Before You Leap


t’s a terrible feeling to hate your job. Facing week after week of unhappiness can drain you of any will to be your best self. Sloppy habits can start to leave you feeling ill every Monday morning. Apathy while on the job can cause you to be passed over for promotions, trainings or other perquisites. Bitterness can seep in as you see others going about their days seemingly happy with what they do. Can despair be far behind?

And despair is contagious. When couples come to me for therapy, one of the first places I assess for psychological health is the level of work satisfaction of each person. If I had to guess, I’d say 85% of marital problems are caused by job dissatisfaction in one or both members of the couple.

When people hate their jobs, they often believe that they are trapped due to poor choices that they have made, indisputable lack of talent and laziness. The poor choices were, of course, driven by stupidity. So, if being unhappy with work wasn’t bleak enough, a toxic job also leaves people feeling stupid, boring and lazy.

If this is true for you, please take the time before you embark on the serious and effortful journey outlined in the articles on career change to review some of the articles that can prepare you for this journey. You need to believe that choices that you have made throughout your life, even those that turned out to be ill-advised, were made in earnestness. If you have only hateful things to say to yourself inside your head, you need to replace that conversation with a healthier one. In order to be able to uncover the clues that will put you back on the road toward a satisfying career, you need to have abundant self-esteem, good internalized parental voices and a lot of lust for life.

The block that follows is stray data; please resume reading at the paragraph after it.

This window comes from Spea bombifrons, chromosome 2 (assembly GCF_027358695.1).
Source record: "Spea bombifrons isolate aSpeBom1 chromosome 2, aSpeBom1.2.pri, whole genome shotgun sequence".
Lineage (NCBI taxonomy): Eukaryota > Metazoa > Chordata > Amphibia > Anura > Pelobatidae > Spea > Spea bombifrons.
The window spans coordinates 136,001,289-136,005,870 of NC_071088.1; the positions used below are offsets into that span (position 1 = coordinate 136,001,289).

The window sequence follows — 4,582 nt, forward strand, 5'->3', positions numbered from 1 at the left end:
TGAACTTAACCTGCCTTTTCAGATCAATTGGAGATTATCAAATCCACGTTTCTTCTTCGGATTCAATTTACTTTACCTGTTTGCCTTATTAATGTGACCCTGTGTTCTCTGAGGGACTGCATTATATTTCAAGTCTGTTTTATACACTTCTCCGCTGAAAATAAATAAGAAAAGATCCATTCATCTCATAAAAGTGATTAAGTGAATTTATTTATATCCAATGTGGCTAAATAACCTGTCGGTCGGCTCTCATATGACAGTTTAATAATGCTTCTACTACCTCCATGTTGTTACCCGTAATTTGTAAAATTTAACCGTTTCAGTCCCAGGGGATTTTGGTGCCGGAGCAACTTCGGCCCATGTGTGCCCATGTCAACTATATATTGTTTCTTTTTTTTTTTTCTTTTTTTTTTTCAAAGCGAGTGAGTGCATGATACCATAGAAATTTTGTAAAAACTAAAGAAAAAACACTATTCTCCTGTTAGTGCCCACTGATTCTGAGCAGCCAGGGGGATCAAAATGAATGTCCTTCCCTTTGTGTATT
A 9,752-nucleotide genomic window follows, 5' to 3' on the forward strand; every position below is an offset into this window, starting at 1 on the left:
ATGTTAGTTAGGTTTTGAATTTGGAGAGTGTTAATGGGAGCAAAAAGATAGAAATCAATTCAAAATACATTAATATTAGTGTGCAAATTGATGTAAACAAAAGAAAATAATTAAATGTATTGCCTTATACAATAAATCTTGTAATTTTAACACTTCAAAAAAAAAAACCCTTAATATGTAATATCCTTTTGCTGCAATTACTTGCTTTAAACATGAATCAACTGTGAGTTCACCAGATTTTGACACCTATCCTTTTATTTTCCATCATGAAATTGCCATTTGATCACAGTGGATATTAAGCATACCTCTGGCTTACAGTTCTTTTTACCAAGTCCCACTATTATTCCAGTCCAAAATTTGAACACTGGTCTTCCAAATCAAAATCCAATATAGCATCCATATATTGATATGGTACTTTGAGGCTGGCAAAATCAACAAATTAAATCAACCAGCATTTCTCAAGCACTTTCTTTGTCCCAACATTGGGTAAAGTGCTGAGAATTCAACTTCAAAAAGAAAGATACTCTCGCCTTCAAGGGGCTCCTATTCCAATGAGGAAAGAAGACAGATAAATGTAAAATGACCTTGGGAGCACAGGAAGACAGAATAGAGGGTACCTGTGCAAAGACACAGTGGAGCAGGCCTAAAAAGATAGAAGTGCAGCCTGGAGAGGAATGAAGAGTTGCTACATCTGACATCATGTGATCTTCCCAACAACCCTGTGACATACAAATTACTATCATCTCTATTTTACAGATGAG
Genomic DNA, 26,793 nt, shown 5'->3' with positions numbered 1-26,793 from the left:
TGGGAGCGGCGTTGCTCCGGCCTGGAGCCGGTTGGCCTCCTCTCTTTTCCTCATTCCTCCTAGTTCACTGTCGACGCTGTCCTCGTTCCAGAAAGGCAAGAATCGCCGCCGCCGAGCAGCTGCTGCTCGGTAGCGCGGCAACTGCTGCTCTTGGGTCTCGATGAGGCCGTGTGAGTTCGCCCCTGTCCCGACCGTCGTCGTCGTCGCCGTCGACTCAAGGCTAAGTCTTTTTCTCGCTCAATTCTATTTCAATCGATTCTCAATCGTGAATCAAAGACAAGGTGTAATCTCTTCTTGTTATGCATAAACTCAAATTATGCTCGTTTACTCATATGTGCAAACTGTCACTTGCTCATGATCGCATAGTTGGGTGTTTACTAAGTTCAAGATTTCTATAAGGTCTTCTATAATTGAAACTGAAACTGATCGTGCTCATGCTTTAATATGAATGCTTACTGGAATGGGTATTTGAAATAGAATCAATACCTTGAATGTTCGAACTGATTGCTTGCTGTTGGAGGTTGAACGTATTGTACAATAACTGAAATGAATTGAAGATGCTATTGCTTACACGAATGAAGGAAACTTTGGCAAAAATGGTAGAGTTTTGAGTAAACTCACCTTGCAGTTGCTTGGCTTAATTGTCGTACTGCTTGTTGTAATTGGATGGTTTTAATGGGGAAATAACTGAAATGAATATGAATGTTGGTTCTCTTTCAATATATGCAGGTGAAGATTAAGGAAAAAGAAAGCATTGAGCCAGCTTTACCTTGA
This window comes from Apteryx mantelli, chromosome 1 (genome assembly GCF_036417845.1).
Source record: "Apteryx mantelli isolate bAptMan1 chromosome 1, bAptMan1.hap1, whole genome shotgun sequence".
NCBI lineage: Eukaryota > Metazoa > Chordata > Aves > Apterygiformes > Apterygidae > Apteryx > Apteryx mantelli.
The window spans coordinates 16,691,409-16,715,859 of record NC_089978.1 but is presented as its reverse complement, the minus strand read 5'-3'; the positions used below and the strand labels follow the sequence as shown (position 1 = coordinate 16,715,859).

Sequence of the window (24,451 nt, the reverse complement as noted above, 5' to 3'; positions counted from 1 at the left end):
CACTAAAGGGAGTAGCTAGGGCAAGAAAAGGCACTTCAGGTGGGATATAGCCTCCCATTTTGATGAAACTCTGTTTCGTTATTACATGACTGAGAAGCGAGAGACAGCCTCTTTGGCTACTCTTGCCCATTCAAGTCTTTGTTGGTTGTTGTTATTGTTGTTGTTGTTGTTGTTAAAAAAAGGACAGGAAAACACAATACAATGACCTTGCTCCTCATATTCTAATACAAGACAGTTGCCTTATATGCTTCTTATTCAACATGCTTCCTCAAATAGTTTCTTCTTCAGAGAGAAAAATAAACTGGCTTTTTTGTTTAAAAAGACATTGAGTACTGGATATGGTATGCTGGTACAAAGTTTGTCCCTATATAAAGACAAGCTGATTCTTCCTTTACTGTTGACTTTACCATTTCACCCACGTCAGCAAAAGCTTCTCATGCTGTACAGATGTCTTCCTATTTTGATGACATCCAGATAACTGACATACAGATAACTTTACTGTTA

If you believe you were well raised and are basically satisfied with your life other than your career, please jump right in to the next article and start seeking your employment bliss. If you feel beaten down by life – even a little – please give yourself a couple of weeks to read the articles recommended in the paragraphs above before you challenge yourself with reworking your world of work.

© Copyright 2014 Jan Iversen. All rights reserved.